NATURE BRIEFING

Daily briefing: Spying signs of a mega black-hole merger

A glut of gravitational-wave results, a petition backing a plan to do away with paywalled research, and the first healthy birth from a womb transplanted from a deceased donor.

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The black-hole merger dubbed GW170729 appears to be a huge 80-solar-mass monster.Teresita Ramirez/Geoffrey Lovelace/SXS Collaboration/LIGO-Virgo Collaboration

Astronomers spy signs of mega black-hole merger

A cataclysmic cosmic collision created a black hole more than 80 times as massive as the Sun, according to new data reported by astronomers. It is one finding from the latest batch of gravitational wave discoveries released by the Laser Interferometer Gravitational-wave Observatory (LIGO), which made the first historic detection of these ripples in space-time in 2015. The release brings the tally to ten black-hole mergers, and a collision between two neutron stars.

Nature | 3 min read

Reference: LIGO data 1, LIGO data 2

Brexit: One out, one in (again)

For those not transfixed by the Brexit turmoil, here’s the latest science-specific developments: last week, science minister Sam Gyimah resigned over the Brexit deal. Today, there’s a new science minister (the fifth since 2010): Conservative-party loyalist Chris Skidmore. Oxford-educated Skidmore is an Oxford-educated historian who has written several books on British monarchs, and will take over responsibility for the universities and science portfolio.

Nature | 1 min read

First baby born after womb transplant from dead donor

For the first time, a healthy baby has been born using a womb transplanted from a deceased donor. There have been 39 womb transplants using a live donor, but previous attempts using organs from a dead donor had failed. The successful transplant took place in Brazil in 2016, and the baby girl was born in December 2017.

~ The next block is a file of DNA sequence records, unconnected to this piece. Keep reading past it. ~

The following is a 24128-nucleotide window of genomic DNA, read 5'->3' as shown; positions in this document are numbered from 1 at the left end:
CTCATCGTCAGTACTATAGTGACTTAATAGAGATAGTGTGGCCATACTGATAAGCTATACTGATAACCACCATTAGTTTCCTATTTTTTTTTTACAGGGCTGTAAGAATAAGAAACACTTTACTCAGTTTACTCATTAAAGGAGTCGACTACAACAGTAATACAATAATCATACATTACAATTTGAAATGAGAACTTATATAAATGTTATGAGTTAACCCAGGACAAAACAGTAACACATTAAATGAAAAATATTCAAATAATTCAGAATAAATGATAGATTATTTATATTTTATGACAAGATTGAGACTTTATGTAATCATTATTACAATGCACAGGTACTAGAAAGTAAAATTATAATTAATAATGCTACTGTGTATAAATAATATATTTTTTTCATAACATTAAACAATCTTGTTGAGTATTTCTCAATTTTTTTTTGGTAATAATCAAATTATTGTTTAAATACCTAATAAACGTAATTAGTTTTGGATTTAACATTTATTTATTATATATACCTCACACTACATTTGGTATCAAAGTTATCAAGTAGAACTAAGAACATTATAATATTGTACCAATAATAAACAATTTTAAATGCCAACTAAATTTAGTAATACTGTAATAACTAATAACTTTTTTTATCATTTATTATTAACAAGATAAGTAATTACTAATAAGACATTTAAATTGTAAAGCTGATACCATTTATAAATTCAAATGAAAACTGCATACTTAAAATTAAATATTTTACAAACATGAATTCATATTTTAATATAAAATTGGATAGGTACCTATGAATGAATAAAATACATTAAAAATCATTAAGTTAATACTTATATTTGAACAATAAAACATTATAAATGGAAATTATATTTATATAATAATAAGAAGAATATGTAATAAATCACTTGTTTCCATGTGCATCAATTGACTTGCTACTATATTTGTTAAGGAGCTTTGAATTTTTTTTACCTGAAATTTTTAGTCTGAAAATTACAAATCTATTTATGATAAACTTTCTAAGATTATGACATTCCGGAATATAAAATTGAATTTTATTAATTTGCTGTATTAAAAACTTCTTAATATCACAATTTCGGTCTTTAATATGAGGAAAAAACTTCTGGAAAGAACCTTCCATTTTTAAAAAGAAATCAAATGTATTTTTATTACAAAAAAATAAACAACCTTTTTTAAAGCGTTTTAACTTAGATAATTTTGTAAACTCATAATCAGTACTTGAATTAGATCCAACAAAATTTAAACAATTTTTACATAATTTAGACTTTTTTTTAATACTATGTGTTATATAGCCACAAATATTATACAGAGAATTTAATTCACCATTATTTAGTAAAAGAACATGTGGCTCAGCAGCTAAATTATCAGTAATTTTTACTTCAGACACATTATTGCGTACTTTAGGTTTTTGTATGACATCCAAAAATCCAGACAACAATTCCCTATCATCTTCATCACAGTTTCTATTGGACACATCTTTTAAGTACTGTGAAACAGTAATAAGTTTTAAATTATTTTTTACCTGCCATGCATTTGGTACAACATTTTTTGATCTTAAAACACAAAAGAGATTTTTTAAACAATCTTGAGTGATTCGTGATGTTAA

BBC | 2 min read

Reference: The Lancet paper

Researchers sign petition to end paywalls

More than 1,400 researchers have signed an online letter backing the principles of Plan S. The bold open-access initiative, led by European research agencies, pledges that papers resulting from their funding should be immediately free to read on publication.

Nature | 3 min read

3D image of peripheral nerves in an eight week old human embryo

3D image of peripheral nerves (green) in a tissue-cleared 8-week-old human embryo.Credit: Alain Chédotal/Morgane Belle

Transparent tissues bring cells into focus

Techniques that render tissues as clear as glass and swell them to several times their original size are giving researchers unprecedented access to the inner workings of biological systems.

Nature | 12 min read

The rules of planet building are changing

As astronomers collect a growing menagerie of exoplanet systems, they are struggling to square their observations with current theories on how the Solar System formed. The Solar System has rocky planets near the Sun and giant gas balls farther out, but the panoply of exoplanets obeys no tidy patterns.

Nature | 13 min read

QUOTE OF THE DAY

“Picture our bafflement if weather forecasts said “there is a non-statistically significant chance of rain tomorrow” rather than “there is a 60% chance of rain”."

Scientists who make a claim should include an easy-to-understand estimate of the chance that it’s true, argues epidemiologist Steven Goodman. (Nature)

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Flora Graham, senior editor, Nature Briefing

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